Scotland’s waste-free revolution is driving forward, with three more communities pledging to deliver transformative change for residents and workers.
Perth, Leith and central Edinburgh have been selected as the locations for Scotland’s third Zero Waste Town projects, each receiving a share of nearly £900,000 in funding, which includes support from the European Regional Development Fund, to ‘make things last’ where they are based.
Each has ambitious plans in place to develop zero waste approaches to life and business in their communities, contributing to Scotland’s growing circular economy and generating new jobs locally. These include initiatives to present re-use as a quality, attractive and good value shopping experience for customers, to reduce food waste, and to increase recycling activity and local resource efficiency.
“Action from households, communities and businesses is crucial for us to achieve this. That is why I am delighted to announce this funding which will help Scotland’s Zero Waste Towns come up with new and innovative ideas to bring these targets within reach”
Specific activities include pop-up food sharing shops (the SHRUB Swap and Re-use Hub, central Edinburgh); establishing a Zero Waste Business Charter and working with a local housing association to showcase re-use with a show home property (Changeworks, Leith); and establishing a city-wide re-use network to give retailers and residents better access to quality re-use goods (Zero Waste Perth consortium).
The three new zero waste communities join Dunbar and the Isle of Bute, Scotland’s two established Zero Waste Towns. They also form part of a growing network of Zero Waste communities throughout Europe and across the world, including towns in Holland, France, Germany, Spain, Italy, Slovenia and Romania.
Cabinet Secretary for the Environment, Climate Change and Land Reform, Roseanna Cunningham, said: “Re-using and recycling more, and making the most of the food we buy and grow, is something we can all do to reduce waste and keep products and materials in high-value use for longer.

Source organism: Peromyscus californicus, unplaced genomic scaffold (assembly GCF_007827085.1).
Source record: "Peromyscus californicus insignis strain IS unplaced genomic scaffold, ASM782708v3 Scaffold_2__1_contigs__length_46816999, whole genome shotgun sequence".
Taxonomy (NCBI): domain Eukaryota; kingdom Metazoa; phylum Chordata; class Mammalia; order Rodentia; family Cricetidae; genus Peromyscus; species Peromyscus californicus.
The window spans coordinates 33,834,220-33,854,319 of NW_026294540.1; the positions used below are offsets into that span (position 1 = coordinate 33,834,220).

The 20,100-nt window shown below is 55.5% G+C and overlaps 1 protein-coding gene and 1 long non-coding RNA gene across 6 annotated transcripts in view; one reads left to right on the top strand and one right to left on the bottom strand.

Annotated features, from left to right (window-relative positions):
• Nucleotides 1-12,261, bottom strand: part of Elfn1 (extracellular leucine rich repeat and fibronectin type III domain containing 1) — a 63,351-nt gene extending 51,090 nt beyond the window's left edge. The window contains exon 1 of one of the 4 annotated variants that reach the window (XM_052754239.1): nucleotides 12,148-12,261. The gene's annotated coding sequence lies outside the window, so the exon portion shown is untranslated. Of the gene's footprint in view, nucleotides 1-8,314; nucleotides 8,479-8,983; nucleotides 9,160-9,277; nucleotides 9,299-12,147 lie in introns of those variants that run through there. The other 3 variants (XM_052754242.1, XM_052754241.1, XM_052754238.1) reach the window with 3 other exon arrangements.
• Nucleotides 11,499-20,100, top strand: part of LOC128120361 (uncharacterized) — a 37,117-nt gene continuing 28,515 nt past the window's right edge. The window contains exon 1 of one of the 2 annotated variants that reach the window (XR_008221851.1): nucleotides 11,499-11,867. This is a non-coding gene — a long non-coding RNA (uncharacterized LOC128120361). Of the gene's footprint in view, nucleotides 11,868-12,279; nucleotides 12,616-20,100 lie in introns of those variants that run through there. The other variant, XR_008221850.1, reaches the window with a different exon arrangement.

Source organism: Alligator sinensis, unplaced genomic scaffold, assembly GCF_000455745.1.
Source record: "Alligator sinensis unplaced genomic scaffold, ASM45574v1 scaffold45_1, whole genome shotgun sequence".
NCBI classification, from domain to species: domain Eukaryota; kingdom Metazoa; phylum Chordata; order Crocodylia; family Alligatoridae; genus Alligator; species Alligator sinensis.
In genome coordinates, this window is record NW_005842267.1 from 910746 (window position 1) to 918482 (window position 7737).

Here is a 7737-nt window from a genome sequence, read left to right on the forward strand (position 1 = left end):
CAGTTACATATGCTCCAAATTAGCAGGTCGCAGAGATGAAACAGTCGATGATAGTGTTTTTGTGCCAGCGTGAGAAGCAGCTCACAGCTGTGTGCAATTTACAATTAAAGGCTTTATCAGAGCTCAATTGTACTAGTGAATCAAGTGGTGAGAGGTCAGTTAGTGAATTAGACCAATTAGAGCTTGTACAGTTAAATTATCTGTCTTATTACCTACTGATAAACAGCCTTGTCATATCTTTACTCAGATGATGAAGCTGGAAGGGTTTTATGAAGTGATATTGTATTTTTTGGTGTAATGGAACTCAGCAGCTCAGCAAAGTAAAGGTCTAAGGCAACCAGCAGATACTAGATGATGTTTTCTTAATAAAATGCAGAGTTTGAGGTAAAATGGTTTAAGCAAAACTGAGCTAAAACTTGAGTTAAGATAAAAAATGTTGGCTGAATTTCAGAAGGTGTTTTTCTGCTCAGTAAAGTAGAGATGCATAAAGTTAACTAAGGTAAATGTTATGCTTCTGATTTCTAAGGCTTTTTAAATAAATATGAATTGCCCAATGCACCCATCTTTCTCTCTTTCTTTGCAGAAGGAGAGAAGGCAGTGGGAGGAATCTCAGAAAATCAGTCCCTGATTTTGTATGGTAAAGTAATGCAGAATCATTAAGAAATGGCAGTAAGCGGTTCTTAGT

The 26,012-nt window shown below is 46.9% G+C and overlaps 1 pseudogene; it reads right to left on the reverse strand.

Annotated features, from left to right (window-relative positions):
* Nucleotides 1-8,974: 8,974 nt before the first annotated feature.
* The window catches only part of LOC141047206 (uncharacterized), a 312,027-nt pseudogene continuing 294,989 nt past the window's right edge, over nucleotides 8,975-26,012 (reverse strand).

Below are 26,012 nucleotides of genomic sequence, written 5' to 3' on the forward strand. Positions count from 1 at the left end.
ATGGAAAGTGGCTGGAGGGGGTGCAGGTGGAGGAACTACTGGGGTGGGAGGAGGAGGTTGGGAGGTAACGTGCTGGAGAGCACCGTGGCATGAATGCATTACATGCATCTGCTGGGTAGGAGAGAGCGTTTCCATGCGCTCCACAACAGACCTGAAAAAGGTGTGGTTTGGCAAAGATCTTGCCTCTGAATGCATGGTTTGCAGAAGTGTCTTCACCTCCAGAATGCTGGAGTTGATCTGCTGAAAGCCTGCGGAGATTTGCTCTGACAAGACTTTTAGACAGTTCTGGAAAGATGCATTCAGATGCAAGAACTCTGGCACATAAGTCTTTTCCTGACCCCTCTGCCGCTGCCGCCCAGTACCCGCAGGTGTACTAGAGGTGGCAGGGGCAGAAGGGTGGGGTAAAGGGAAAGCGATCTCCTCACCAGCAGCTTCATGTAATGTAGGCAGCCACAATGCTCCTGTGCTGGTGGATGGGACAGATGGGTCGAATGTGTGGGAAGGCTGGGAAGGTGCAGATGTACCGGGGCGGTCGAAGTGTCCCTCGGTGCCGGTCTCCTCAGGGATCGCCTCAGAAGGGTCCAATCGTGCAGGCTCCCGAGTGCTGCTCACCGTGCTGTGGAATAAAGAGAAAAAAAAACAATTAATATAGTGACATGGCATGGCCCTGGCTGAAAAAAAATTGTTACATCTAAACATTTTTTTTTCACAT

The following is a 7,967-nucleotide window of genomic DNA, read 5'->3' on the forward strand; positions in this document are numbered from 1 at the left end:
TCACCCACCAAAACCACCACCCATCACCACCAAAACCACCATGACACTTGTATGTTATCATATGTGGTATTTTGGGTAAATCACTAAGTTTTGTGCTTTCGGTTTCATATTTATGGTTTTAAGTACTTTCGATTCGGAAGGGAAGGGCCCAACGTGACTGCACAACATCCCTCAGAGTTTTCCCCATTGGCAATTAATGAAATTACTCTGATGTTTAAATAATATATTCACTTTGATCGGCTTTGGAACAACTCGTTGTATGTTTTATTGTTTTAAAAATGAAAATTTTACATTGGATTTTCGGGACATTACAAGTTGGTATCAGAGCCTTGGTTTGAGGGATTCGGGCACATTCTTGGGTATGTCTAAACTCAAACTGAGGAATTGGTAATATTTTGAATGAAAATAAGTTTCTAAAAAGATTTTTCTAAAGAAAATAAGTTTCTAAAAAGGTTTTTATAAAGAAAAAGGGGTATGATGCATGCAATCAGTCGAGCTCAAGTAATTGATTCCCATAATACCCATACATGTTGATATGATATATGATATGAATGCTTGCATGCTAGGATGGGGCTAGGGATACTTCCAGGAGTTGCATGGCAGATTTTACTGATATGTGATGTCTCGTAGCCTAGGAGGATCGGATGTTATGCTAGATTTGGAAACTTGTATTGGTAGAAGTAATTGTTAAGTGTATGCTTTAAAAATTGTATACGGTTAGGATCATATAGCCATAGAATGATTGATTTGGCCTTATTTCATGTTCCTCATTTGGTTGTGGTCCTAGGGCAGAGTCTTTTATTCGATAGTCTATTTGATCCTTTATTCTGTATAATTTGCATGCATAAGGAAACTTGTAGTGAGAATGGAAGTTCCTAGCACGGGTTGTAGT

“In Scotland we are working towards ambitious targets on waste, with 70% recycled or prepared for re-use by 2025, and a commitment to reduce food waste by a third by the same year.
“Action from households, communities and businesses is crucial for us to achieve this. That is why I am delighted to announce this funding which will help Scotland’s Zero Waste Towns come up with new and innovative ideas to bring these targets within reach.”
Iain Gulland, chief executive, Zero Waste Scotland, said: “Engaging communities in Scotland’s transition to a circular economy, where waste is eliminated and we make things last longer, is absolutely essential. Only by engaging individuals at community level can we fully grasp the potential to deliver circular economy solutions in a way that maximises social and local economic benefits. This is vital to achieving inclusive and sustainable growth for the future.
“Communities are right at the heart of delivering real, lasting behaviour change. With their new Zero Waste Town status these three areas will have new tools with which to build on their zero waste work – while contributing to coordinated action across the country to drive a more sustainable, circular, economy.”
Scotland is recognised as a leading circular economy nation, and has attracted a global Circulars Award for its progress. Re-use and repair, recycling and food waste reduction are all key elements of Scotland’s efforts to progress a more circular economy, in which products and materials are kept in use for as long as possible.
Each of these activities are identified within the Scottish Government’s circular economy strategy, Making Things Last, as areas with opportunity to deliver economic, environmental and social benefits for Scotland.
The Zero Waste Towns initiative forms part of the Resource Efficiency (H&I and LUPS) operations of the £73m Resource Efficiency Circular Economy Accelerator Programme, funded by the European Regional Development Fund.